London Estate agents’ profits fall by up to 98% in a post-Brexit referendum world

Article is here.

Countrywide’s profits are down 98% (!) and Foxton’s is down 64%. Wow. Why? Put simply, almost nobody is buying and nobody is selling, at least not through these estate agents.

What is the cause?

  1. Brexit?
  2. Changes regarding estate agent fees?
  3. the rise of online estate agents?

I don’t know what the exact cause is but clearly, there is a big problem in estate agency right now.



House prices can only go up if there is more money available – so what determines how much money is available?

How much money is available is determined by a number of factors: the two key factors are interest rates and wages.

Interest rates:

Interest rates need to be low. Why do you need this? The lower the interest rate, the more people can afford to borrow from the bank in terms of a mortgage. Put simply. If the house you want to buy is £500,000 and the most you can afford in repayments each month is £2,371 then (for a 25 yr mortgage) the highest interest rates can be is 3%.

If interest rates dropped to 2% then you could get a mortgage for £560,000 all other things being equal. Note how you now have £560,000 at your disposal. If everyone had that, guess what the selling price would be for a house? You got it. £560,000. This is all thanks to a drop in interest rates.

Wage growth

Wages need to be going up.For that to happen, you need a growing economy. How are the two linked?

Take this example:

If you have 10 people in a village and all 10 work for the only business in the village for an annual salary of £20,000 per year then how much can they borrow assuming banks will lend 4 x salary? £80,000 right? Right. Now, new scenario. There is a big demand for the product the business is making, so much so that another business from out of town sets up shop just outside the village. This new business needs workers so it approaches 2 of the workers at the existing business and asks them to come and work at the new business. The workers say that they are happy at the old business and don’t want to move. To incentivise the workers to move to the new business, it offers them £25,000 per year. The 2 workers accept this offer. Now how much can each borrow from the bank? At 4 x salary, it would be £100,000. This, in turn, affects how much a property will sell for if there is competition among buyers who have higher incomes (and consequently can access larger mortgages).

So you can see how an increase in competition for labour that comes about in a growing economy can cause house prices to go up. Put simply – a growing economy is good for house prices.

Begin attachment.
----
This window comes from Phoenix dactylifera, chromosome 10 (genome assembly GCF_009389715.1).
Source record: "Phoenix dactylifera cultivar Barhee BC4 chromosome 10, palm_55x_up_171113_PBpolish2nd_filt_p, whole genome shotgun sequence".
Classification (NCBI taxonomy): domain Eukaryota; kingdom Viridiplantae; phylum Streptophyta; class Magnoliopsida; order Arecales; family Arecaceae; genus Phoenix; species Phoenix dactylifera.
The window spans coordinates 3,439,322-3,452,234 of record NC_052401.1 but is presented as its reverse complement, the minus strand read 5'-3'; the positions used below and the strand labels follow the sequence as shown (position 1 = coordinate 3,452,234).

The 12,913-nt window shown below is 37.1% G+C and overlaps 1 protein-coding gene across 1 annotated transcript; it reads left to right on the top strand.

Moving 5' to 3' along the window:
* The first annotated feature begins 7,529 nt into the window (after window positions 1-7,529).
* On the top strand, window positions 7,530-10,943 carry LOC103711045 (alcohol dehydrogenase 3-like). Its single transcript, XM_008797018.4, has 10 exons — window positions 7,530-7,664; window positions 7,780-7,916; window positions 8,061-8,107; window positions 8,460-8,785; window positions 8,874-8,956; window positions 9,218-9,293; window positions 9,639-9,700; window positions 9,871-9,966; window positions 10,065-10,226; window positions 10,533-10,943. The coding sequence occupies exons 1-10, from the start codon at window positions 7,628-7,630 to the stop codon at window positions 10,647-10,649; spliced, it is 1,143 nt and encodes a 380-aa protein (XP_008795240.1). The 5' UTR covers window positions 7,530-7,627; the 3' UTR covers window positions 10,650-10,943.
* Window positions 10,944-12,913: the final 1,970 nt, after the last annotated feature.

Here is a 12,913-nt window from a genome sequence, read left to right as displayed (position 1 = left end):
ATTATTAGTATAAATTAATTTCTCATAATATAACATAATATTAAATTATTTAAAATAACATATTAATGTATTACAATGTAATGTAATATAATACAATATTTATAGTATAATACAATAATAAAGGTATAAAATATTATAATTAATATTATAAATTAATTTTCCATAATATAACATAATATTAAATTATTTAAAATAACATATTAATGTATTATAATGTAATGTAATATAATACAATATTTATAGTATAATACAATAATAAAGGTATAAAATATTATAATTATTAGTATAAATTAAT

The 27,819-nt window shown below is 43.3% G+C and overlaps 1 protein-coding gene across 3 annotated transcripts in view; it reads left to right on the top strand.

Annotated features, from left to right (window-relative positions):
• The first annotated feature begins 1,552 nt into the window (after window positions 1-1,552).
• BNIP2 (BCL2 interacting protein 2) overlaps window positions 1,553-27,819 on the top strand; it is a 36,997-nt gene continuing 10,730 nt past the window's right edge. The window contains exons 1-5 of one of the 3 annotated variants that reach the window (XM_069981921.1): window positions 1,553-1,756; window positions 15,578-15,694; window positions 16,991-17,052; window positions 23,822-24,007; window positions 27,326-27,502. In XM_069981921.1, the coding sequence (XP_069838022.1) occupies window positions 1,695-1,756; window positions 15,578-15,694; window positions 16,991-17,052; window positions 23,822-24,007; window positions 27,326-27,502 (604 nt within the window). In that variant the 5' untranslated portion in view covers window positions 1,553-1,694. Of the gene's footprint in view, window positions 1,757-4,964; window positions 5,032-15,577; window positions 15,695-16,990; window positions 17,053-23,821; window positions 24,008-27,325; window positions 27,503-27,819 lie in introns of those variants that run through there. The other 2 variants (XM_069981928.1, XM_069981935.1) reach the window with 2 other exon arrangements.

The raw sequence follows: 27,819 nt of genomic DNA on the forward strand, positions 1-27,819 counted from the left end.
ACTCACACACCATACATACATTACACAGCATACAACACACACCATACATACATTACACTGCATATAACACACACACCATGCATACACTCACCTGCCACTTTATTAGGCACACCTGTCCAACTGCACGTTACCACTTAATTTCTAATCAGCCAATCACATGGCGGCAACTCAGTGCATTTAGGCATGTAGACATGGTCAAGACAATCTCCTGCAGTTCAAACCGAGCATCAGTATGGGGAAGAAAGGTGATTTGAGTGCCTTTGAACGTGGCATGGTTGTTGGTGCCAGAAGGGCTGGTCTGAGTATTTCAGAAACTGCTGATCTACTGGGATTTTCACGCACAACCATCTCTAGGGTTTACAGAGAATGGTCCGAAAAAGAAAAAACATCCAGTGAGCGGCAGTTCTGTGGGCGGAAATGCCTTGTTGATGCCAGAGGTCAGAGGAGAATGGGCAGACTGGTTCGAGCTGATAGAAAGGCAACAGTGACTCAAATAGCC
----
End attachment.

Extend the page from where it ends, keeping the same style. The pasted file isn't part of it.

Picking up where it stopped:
An additional observation. For prices to go up, you also need a positive outlook by the public

While this does not affect how much money is available, it does affect prices.

This is how:

When people are positive about the future of house prices (i.e. they think interest rates will drop in the future and they think that the economy will improve), they are sometimes willing to buy now before those factors are priced in. If enough people think this way then demand goes up (even though interest rates are still high and the economy is not doing well). There is of course, a limit to this. If, after a few years, interest rates don’t drop and or the economy does not improve then people’s outlook will eventually change from positive, to stable and eventually to negative. If that happens they are less likely to want to buy property and consequently, demand drops. This drop in demand adjusts prices down.


Could London property prices crash by 40%?

Yes, according to Paul Cheshire, Professor of Economic Geography at the London School of Economics. Article is here.

The trigger seems to be when wage increases don’t keep up with inflation. Currently, inflation is 2.9% and wage increases are 2.1%. At the moment then, that is where we are heading.

Historically, inflation happens because too much money is chasing too few goods. This often happens when an economy is booming, people are getting paid more and are driving up the prices of goods (demand and supply). This is different though. Inflation has gone up because of the weak pound. Put simply, if you have to import parts or goods and you have a weak pound, you have to pay more to get them. You then need to raise the selling price of the goods to still make a profit. This is where the inflation is coming from. It is not coming from a rampant and booming economy.

So we have a weird situation – high inflation but a slowing economy (and hence lower wage growth).

The usual solution to inflation is to raise interest rates. This cools the economy and brings down inflation because people have less money. You can’t do this now because the economy is already cool. This means you can’t bring inflation down and you can’t stimulate the economy either. To stimulate the economy you would need to… cut interest rates. But this would… increase inflation. It is a no win situation for the Bank of England.

The only real solution would be to reverse Brexit which would strengthen the pound overnight. This would bring inflation down on its own. The economy would begin to recover and then we are back to business as usual. Without this happening, a 40% drop in property prices may well happen.

On a related point: Don’t rush to get on the property ladder. See the FT article here.